Today Is Social Security's Birthday! Time to Blow Out the Candles?

USA, New Jersey, Jersey City, Portrait of woman holding piggy bank
USA, New Jersey, Jersey City, Portrait of woman holding piggy bank

Social Security turns 80 years old today. Will it live to see 100? I sure hope so, but according to the Social Security Administration (SSA), the Old Age and Survivors Trust Fund (OASI) reserves are currently on track to be depleted by 2037 unless Congress gets its divided act together.

There have been plenty of changes to Social Security benefits since Franklin Roosevelt first signed the Social Security Act on Aug 14, 1935:

1. Benefits for spouses and dependent children were added in 1939.

2. Disability benefits were added in 1956.

3. Benefits for widows and divorcees were added in 1965.

4. The cost of living increase was introduced in 1972.

Every expansion of benefits has required the SSA to stretch the same revenue across a longer list of recipients, taking a significant toll on OASI's reserves. Payroll tax increases ratified by Congress in 1956, 1961, 1977, and 1983 helped mitigate revenue shortfall problems. So did the 1983 decision to start taxing benefits for individuals with private income above a certain threshold.

Now, almost 30 years since the last major revision, Social Security's sustainability is once again in question, but benefit expansion is no longer the culprit. The threat? Demographics. Today's rapidly growing number of retirees, including the baby boomers, are the largest group the SSA has ever supported. In 1950, there were 16 revenue-generating workers per retiree to fill the coffers. In 1960, there were 5 for every retiree. Now the ratio is less than 3 to 1.

And, those retirees are living longer and taking benefits for longer periods of time.

For example, the average 65-year-old woman now has a life expectancy of 21.6 more years. Should she beat the odds and live to age 90, she could be looking at a painful reduction in Social Security Benefits one day. After the OASI trust reserves are depleted, the system defaults to a pay-as-you-go system, so benefits paid out cannot exceed the revenue taken in. The SSA projects that there will only be enough payroll tax revenue to pay out 79 percent of retirees expected benefits starting in 2037, unless Congress makes one (or a combination) of these two changes:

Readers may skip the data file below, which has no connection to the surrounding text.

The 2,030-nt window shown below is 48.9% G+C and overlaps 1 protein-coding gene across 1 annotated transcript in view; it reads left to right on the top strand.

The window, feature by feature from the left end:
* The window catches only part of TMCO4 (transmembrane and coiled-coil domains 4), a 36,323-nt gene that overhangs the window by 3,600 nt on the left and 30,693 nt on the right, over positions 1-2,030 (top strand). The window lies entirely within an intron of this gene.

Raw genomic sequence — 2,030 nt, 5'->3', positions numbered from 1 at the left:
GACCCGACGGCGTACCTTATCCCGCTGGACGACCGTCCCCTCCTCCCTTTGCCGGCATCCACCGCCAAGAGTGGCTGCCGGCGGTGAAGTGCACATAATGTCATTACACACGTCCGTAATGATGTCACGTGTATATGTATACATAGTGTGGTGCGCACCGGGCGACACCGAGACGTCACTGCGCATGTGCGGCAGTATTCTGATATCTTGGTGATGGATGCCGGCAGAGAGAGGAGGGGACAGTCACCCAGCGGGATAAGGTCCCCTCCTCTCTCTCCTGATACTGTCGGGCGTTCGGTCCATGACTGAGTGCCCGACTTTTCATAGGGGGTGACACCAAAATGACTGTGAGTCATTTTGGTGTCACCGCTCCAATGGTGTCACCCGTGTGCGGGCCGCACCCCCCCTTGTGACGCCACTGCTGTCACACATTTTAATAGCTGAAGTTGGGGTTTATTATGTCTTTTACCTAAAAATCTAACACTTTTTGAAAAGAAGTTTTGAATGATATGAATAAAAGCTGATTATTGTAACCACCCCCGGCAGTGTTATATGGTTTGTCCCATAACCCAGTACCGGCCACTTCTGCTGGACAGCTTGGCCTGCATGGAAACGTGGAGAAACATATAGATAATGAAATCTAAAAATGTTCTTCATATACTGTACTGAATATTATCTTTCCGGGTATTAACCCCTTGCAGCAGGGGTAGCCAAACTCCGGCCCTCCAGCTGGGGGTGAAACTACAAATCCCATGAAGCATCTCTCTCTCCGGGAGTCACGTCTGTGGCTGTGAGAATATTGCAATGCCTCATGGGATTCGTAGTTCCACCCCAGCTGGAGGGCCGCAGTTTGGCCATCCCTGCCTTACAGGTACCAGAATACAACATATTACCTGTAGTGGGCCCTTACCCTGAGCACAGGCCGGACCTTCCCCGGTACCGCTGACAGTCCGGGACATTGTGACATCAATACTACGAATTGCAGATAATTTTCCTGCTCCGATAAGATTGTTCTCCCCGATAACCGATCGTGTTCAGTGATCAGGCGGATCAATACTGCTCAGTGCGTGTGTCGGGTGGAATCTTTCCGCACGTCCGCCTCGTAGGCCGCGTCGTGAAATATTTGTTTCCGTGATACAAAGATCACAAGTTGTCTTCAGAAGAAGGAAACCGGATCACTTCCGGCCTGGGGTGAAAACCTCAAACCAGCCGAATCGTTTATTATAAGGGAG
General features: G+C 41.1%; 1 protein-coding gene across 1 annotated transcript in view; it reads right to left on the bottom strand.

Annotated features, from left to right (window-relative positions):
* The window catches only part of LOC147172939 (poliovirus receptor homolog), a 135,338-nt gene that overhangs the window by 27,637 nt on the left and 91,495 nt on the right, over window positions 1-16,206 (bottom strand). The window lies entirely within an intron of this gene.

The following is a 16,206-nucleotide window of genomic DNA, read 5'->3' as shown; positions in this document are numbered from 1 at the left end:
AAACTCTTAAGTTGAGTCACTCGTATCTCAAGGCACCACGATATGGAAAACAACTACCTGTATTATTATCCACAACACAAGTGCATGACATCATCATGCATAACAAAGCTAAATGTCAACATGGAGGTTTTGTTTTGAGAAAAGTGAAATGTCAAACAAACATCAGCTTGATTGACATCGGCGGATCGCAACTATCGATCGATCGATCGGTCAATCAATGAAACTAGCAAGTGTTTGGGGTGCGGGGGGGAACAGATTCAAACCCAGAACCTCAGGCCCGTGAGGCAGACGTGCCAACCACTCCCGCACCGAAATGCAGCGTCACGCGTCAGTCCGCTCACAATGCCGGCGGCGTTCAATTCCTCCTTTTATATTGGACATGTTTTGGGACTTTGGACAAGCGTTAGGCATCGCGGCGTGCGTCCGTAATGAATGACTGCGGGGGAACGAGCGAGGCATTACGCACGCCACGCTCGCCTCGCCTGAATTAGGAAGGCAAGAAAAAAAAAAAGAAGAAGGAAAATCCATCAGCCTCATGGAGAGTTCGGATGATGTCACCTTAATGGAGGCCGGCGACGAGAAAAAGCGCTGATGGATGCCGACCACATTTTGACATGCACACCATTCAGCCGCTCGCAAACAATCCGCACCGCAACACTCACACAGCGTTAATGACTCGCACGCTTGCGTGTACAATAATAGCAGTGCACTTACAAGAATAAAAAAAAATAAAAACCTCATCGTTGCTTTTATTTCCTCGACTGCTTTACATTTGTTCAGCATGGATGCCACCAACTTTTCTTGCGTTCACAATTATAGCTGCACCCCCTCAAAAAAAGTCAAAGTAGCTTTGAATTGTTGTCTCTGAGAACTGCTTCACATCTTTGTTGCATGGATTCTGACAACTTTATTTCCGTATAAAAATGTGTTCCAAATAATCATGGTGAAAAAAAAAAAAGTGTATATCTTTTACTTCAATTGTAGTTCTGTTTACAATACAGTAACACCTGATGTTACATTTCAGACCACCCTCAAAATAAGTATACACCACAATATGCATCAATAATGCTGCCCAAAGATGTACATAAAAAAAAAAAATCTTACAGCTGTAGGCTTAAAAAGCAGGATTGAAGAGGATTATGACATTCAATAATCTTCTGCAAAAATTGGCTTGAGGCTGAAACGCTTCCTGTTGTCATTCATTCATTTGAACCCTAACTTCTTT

1. An immediate 13 percent reduction in benefits, or

2. An immediate 2 percent increase in the combined payroll taxes.

Immediate is the operative word here. Every year we are digging deeper into that OASI trust fund, leaving fewer reserves to stretch over future benefits. And every year we wait to repair the problem, the system breaks a little more, making the fix more painful. The SSA has already paved the path to the middle ground that can help social security over the demographic hump, and the time to do something is long-past NOW, so why is Congress still not acting?

Because nobody in the Capitol Building will compromise. One side of the aisle thinks increasing revenue by raising payroll taxes is the only way to solve the problem. The other side of the aisle is set on decreasing expenditures by cutting benefits. And everyone on both sides of the aisle is afraid that touching the third rail known as Social Security will destroy their political lives.

I believe that's the real reason Social Security, the financial lifeline for our current and future generations of elderly, isn't being discussed: it might cost politicians their jobs. I don't know about you, but I would happily vote for someone who raises my retirement age and payroll taxes just enough to ensure that Social Security will still be there when I blow out the candles on my 80th birthday cake.

Jonathan K. DeYoe, AIF and CPWA, is the founder and president of DeYoe Wealth Management in Berkeley, California, and blogs at the Happiness Dividend Blog. Financial planning and investment advisory services offered through DeYoe Wealth Management, Inc., a registered investment advisor.

The opinions voiced in this material are for general information only and are not intended to provide specific advice or recommendations to any individual. For your individual planning and investing needs, please see your investment professional.